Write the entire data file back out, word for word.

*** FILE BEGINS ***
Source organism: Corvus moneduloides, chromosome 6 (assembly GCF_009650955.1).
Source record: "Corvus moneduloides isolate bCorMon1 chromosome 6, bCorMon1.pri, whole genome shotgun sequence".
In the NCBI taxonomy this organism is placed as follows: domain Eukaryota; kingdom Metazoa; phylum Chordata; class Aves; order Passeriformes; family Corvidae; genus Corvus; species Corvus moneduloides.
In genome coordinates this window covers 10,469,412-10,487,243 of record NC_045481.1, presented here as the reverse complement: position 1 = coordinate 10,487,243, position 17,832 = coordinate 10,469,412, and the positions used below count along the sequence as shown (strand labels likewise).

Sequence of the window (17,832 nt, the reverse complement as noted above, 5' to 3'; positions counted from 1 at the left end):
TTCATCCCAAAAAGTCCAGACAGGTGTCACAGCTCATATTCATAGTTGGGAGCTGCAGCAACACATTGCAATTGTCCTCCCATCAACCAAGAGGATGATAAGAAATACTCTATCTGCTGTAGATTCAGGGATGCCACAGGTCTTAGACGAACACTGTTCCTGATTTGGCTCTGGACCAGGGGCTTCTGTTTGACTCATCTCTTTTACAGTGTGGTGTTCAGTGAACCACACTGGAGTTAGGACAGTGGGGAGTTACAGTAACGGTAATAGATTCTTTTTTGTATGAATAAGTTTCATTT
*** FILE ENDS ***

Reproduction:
Source organism: Corvus moneduloides, chromosome 6 (assembly GCF_009650955.1).
Source record: "Corvus moneduloides isolate bCorMon1 chromosome 6, bCorMon1.pri, whole genome shotgun sequence".
In the NCBI taxonomy this organism is placed as follows: domain Eukaryota; kingdom Metazoa; phylum Chordata; class Aves; order Passeriformes; family Corvidae; genus Corvus; species Corvus moneduloides.
In genome coordinates this window covers 10,469,412-10,487,243 of record NC_045481.1, presented here as the reverse complement: position 1 = coordinate 10,487,243, position 17,832 = coordinate 10,469,412, and the positions used below count along the sequence as shown (strand labels likewise).

Sequence of the window (17,832 nt, the reverse complement as noted above, 5' to 3'; positions counted from 1 at the left end):
TTCATCCCAAAAAGTCCAGACAGGTGTCACAGCTCATATTCATAGTTGGGAGCTGCAGCAACACATTGCAATTGTCCTCCCATCAACCAAGAGGATGATAAGAAATACTCTATCTGCTGTAGATTCAGGGATGCCACAGGTCTTAGACGAACACTGTTCCTGATTTGGCTCTGGACCAGGGGCTTCTGTTTGACTCATCTCTTTTACAGTGTGGTGTTCAGTGAACCACACTGGAGTTAGGACAGTGGGGAGTTACAGTAACGGTAATAGATTCTTTTTTGTATGAATAAGTTTCATTT